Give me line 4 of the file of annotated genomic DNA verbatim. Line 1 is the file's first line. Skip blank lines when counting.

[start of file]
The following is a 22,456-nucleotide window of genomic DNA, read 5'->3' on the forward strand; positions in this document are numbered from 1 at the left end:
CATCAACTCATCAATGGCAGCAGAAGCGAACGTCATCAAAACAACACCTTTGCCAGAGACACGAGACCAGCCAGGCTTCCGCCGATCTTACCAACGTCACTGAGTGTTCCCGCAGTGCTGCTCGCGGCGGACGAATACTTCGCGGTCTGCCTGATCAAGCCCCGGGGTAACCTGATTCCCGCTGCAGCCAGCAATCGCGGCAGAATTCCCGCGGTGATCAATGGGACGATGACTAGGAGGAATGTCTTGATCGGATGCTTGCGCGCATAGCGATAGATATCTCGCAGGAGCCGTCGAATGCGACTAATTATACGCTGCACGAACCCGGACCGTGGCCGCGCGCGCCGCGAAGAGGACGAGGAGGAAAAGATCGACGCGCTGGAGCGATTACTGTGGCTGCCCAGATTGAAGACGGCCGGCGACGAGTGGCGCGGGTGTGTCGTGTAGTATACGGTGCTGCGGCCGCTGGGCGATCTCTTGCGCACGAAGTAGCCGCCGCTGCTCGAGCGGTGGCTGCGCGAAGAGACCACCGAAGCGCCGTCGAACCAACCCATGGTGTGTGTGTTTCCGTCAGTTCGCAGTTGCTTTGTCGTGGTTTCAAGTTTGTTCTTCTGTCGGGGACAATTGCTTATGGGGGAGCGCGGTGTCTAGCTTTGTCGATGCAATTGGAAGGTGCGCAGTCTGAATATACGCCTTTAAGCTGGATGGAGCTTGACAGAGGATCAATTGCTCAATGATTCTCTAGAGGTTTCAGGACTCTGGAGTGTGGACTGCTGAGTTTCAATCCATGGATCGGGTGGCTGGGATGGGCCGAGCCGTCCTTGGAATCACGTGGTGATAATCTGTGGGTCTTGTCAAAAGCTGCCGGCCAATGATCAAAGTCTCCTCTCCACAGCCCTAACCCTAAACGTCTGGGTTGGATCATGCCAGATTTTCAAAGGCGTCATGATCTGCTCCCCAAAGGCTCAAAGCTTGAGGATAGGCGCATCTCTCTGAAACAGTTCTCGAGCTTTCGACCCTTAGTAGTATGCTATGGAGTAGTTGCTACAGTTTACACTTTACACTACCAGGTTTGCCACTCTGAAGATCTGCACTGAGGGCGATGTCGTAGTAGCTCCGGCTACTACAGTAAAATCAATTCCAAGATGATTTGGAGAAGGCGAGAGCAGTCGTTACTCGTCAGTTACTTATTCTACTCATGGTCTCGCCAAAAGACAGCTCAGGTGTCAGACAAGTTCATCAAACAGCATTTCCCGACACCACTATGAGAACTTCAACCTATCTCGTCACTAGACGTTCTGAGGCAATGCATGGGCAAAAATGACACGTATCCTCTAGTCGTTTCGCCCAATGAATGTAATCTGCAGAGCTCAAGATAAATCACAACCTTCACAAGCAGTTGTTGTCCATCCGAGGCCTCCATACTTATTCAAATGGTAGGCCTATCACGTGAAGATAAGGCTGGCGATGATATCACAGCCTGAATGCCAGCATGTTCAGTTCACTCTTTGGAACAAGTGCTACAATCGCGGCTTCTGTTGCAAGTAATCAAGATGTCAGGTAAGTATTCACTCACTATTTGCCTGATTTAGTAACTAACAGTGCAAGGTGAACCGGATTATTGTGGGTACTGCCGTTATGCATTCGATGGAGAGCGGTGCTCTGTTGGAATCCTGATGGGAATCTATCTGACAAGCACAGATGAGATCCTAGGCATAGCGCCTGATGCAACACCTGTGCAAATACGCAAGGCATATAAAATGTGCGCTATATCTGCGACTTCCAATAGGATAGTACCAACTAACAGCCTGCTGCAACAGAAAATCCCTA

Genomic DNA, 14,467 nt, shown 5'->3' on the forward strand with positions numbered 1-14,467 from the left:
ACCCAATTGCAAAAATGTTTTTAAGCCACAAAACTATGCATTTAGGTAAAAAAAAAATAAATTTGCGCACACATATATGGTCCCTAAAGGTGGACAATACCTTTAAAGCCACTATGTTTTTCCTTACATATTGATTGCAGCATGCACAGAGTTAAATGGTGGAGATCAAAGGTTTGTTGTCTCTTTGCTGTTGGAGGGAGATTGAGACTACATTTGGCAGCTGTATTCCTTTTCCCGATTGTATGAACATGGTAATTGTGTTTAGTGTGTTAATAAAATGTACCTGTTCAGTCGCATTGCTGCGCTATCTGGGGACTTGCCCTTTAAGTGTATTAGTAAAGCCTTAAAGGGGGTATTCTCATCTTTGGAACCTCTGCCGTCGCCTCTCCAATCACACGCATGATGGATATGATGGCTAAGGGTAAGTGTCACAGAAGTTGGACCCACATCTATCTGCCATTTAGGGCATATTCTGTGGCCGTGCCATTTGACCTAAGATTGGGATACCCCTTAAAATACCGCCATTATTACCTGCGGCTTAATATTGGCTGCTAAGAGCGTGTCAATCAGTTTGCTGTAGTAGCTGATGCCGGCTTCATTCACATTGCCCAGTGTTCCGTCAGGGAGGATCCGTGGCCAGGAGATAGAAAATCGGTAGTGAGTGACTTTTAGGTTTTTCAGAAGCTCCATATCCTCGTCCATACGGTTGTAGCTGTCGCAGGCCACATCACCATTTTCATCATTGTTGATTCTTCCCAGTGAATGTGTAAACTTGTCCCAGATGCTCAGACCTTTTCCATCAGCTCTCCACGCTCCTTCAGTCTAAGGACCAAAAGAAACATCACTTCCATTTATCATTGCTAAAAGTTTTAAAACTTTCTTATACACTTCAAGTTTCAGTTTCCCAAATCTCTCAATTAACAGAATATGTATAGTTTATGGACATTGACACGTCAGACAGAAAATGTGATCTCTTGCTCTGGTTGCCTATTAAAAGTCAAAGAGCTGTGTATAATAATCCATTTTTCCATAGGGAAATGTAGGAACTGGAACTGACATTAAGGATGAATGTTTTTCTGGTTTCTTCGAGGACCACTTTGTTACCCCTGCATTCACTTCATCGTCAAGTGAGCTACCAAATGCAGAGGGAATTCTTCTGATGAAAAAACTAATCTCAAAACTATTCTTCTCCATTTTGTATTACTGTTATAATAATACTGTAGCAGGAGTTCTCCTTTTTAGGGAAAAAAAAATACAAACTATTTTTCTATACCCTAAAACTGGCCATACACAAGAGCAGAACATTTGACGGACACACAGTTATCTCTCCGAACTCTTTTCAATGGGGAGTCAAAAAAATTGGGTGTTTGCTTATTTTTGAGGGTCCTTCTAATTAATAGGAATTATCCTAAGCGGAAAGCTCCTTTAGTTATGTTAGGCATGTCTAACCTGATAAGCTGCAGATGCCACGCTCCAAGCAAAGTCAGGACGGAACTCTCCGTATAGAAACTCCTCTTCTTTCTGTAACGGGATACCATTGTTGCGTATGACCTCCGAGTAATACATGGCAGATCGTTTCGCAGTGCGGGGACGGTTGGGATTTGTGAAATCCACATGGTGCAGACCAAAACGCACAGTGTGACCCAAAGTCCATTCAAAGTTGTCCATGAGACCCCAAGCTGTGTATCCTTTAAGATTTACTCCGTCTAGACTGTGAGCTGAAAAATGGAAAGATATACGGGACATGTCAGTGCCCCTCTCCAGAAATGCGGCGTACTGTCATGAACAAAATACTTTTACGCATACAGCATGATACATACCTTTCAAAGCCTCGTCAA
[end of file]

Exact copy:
ACCCAATTGCAAAAATGTTTTTAAGCCACAAAACTATGCATTTAGGTAAAAAAAAAATAAATTTGCGCACACATATATGGTCCCTAAAGGTGGACAATACCTTTAAAGCCACTATGTTTTTCCTTACATATTGATTGCAGCATGCACAGAGTTAAATGGTGGAGATCAAAGGTTTGTTGTCTCTTTGCTGTTGGAGGGAGATTGAGACTACATTTGGCAGCTGTATTCCTTTTCCCGATTGTATGAACATGGTAATTGTGTTTAGTGTGTTAATAAAATGTACCTGTTCAGTCGCATTGCTGCGCTATCTGGGGACTTGCCCTTTAAGTGTATTAGTAAAGCCTTAAAGGGGGTATTCTCATCTTTGGAACCTCTGCCGTCGCCTCTCCAATCACACGCATGATGGATATGATGGCTAAGGGTAAGTGTCACAGAAGTTGGACCCACATCTATCTGCCATTTAGGGCATATTCTGTGGCCGTGCCATTTGACCTAAGATTGGGATACCCCTTAAAATACCGCCATTATTACCTGCGGCTTAATATTGGCTGCTAAGAGCGTGTCAATCAGTTTGCTGTAGTAGCTGATGCCGGCTTCATTCACATTGCCCAGTGTTCCGTCAGGGAGGATCCGTGGCCAGGAGATAGAAAATCGGTAGTGAGTGACTTTTAGGTTTTTCAGAAGCTCCATATCCTCGTCCATACGGTTGTAGCTGTCGCAGGCCACATCACCATTTTCATCATTGTTGATTCTTCCCAGTGAATGTGTAAACTTGTCCCAGATGCTCAGACCTTTTCCATCAGCTCTCCACGCTCCTTCAGTCTAAGGACCAAAAGAAACATCACTTCCATTTATCATTGCTAAAAGTTTTAAAACTTTCTTATACACTTCAAGTTTCAGTTTCCCAAATCTCTCAATTAACAGAATATGTATAGTTTATGGACATTGACACGTCAGACAGAAAATGTGATCTCTTGCTCTGGTTGCCTATTAAAAGTCAAAGAGCTGTGTATAATAATCCATTTTTCCATAGGGAAATGTAGGAACTGGAACTGACATTAAGGATGAATGTTTTTCTGGTTTCTTCGAGGACCACTTTGTTACCCCTGCATTCACTTCATCGTCAAGTGAGCTACCAAATGCAGAGGGAATTCTTCTGATGAAAAAACTAATCTCAAAACTATTCTTCTCCATTTTGTATTACTGTTATAATAATACTGTAGCAGGAGTTCTCCTTTTTAGGGAAAAAAAAATACAAACTATTTTTCTATACCCTAAAACTGGCCATACACAAGAGCAGAACATTTGACGGACACACAGTTATCTCTCCGAACTCTTTTCAATGGGGAGTCAAAAAAATTGGGTGTTTGCTTATTTTTGAGGGTCCTTCTAATTAATAGGAATTATCCTAAGCGGAAAGCTCCTTTAGTTATGTTAGGCATGTCTAACCTGATAAGCTGCAGATGCCACGCTCCAAGCAAAGTCAGGACGGAACTCTCCGTATAGAAACTCCTCTTCTTTCTGTAACGGGATACCATTGTTGCGTATGACCTCCGAGTAATACATGGCAGATCGTTTCGCAGTGCGGGGACGGTTGGGATTTGTGAAATCCACATGGTGCAGACCAAAACGCACAGTGTGACCCAAAGTCCATTCAAAGTTGTCCATGAGACCCCAAGCTGTGTATCCTTTAAGATTTACTCCGTCTAGACTGTGAGCTGAAAAATGGAAAGATATACGGGACATGTCAGTGCCCCTCTCCAGAAATGCGGCGTACTGTCATGAACAAAATACTTTTACGCATACAGCATGATACATACCTTTCAAAGCCTCGTCAA